Tired of closing grass pathways after rainfall, the Trust sought sports turf expertise designed to cope with the likes of Rooney and co, to develop surfaces that could handle high volumes of visitor traffic.
Hidcote Property Manager Mike Beeston said: "We want people to walk on the grass, play on the croquet lawn and get up close to the plants but our main grass paths get very muddy whenever it rains and we have to close them regularly. So we hit upon this scheme to try the footballer's turf.
"We have installed new drainage, replaced the clay soil with specially modified soil and then laid turf on one area and used seed on another to see which reacts best.
"It is exactly the same system as laid in the goal mouths at Old Trafford and on many other sports pitches. Our visitors tend to shuffle along looking at the garden so it will be interesting to see how the grass holds up under that use, rather than the way footballers would use it."
Hidcote's Head Gardener, Glyn Jones, explained that the first priority was to improve drainage.
"The original clay soil was removed and replaced with the new modified soil which has a high proportion of rounded sand grains to encourage drainage. But it also contains nylon fibres which bind with the grass roots to make it much stronger. The grass is a mixture of types, including fescues and bent grasses which are drought resistant and take hard wear. There is also a small amount of dwarf rye grass."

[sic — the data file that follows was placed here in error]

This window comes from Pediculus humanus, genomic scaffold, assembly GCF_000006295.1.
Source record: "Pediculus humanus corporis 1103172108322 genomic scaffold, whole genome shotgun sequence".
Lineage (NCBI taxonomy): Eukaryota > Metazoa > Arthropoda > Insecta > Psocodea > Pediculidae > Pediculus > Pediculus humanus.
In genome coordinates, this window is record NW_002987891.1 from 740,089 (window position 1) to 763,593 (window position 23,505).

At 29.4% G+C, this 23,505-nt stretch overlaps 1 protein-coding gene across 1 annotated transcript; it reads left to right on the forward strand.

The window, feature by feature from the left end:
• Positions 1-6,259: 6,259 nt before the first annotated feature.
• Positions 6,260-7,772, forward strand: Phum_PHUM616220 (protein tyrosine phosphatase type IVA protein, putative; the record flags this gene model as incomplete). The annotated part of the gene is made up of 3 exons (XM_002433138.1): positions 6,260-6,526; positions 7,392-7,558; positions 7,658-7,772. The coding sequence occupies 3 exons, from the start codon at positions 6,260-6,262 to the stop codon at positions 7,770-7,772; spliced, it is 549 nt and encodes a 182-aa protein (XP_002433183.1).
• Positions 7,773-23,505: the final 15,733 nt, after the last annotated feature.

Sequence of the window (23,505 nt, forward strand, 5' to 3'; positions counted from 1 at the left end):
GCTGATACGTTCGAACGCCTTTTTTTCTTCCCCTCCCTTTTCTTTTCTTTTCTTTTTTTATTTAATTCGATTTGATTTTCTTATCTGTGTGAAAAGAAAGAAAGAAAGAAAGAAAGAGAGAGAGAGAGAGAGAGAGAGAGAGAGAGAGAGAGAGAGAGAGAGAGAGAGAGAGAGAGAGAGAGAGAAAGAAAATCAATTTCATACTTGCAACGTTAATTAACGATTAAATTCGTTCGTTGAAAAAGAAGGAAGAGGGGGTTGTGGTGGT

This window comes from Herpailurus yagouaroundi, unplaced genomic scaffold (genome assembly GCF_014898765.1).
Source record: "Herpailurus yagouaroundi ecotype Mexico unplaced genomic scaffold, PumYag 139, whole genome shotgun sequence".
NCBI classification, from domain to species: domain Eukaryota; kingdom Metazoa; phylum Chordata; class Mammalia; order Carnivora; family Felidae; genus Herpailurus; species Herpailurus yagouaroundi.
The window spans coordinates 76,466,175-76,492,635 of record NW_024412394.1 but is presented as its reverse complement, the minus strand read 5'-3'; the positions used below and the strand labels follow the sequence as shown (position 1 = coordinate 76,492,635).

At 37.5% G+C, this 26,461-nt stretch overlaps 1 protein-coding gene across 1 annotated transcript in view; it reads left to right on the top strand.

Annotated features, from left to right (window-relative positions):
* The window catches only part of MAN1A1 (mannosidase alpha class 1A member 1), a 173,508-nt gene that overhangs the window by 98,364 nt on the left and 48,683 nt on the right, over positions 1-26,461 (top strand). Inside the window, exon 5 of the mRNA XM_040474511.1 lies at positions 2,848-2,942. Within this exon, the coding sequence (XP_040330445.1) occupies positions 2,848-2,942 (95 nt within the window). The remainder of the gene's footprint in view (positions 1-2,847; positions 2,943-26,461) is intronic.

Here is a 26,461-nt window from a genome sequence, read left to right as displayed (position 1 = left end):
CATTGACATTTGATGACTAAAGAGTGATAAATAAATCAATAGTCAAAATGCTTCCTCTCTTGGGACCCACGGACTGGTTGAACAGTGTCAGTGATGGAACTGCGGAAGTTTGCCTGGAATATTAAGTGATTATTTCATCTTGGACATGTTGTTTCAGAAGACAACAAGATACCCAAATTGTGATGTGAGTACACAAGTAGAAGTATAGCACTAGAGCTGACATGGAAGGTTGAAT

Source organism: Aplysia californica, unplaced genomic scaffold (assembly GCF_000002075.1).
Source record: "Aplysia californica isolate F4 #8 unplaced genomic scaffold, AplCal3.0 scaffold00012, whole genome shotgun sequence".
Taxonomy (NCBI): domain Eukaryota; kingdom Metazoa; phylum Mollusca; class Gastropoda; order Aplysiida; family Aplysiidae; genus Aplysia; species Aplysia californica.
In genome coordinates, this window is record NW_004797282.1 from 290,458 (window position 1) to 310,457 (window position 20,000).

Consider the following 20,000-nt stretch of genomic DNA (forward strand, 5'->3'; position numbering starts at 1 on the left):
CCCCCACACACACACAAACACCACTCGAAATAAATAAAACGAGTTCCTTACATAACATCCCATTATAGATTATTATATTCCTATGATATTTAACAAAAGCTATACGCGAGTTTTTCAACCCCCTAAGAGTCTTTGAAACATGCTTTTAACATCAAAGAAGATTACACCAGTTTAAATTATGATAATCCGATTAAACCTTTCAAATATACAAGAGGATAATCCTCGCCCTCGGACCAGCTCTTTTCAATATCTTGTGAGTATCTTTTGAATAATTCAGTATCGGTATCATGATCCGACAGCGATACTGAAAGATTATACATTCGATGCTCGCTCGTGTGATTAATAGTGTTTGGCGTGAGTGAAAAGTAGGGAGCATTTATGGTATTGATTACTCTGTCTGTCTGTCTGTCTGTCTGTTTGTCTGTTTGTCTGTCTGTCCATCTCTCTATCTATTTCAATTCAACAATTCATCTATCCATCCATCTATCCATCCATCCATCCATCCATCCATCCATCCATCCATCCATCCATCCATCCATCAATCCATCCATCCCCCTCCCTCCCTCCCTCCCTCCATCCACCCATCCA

It is the first time the Trust has used sports turf on this scale and the rigourous experiment will see it tested by 150,000 visitors per year.
A National Trust spokesman said: "The turf is subject to ongoing review and will be studied after heavy rain and heavy footfall. The information from this trial will be made available to other properties and ultimately each would make their own decision if they'd like to follow suit. But it's cutting edge technology and seems to holding up very well so far."
The work was carried out by contractor Duncan Ross.